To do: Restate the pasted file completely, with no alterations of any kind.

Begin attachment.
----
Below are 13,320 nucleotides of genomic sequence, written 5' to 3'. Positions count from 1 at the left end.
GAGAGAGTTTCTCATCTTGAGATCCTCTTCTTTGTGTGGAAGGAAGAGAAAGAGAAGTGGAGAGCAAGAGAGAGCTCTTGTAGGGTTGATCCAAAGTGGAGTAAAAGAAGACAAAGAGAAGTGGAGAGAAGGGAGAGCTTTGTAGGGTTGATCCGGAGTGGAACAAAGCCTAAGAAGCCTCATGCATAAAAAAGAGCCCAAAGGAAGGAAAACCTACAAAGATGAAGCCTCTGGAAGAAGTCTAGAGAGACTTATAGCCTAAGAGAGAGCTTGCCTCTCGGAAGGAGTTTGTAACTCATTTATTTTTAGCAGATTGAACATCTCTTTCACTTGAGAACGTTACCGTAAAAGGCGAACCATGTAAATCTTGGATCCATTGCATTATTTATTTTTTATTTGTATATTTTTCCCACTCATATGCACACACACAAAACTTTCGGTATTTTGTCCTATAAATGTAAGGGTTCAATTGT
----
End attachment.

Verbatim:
Below are 13,320 nucleotides of genomic sequence, written 5' to 3'. Positions count from 1 at the left end.
GAGAGAGTTTCTCATCTTGAGATCCTCTTCTTTGTGTGGAAGGAAGAGAAAGAGAAGTGGAGAGCAAGAGAGAGCTCTTGTAGGGTTGATCCAAAGTGGAGTAAAAGAAGACAAAGAGAAGTGGAGAGAAGGGAGAGCTTTGTAGGGTTGATCCGGAGTGGAACAAAGCCTAAGAAGCCTCATGCATAAAAAAGAGCCCAAAGGAAGGAAAACCTACAAAGATGAAGCCTCTGGAAGAAGTCTAGAGAGACTTATAGCCTAAGAGAGAGCTTGCCTCTCGGAAGGAGTTTGTAACTCATTTATTTTTAGCAGATTGAACATCTCTTTCACTTGAGAACGTTACCGTAAAAGGCGAACCATGTAAATCTTGGATCCATTGCATTATTTATTTTTTATTTGTATATTTTTCCCACTCATATGCACACACACAAAACTTTCGGTATTTTGTCCTATAAATGTAAGGGTTCAATTGT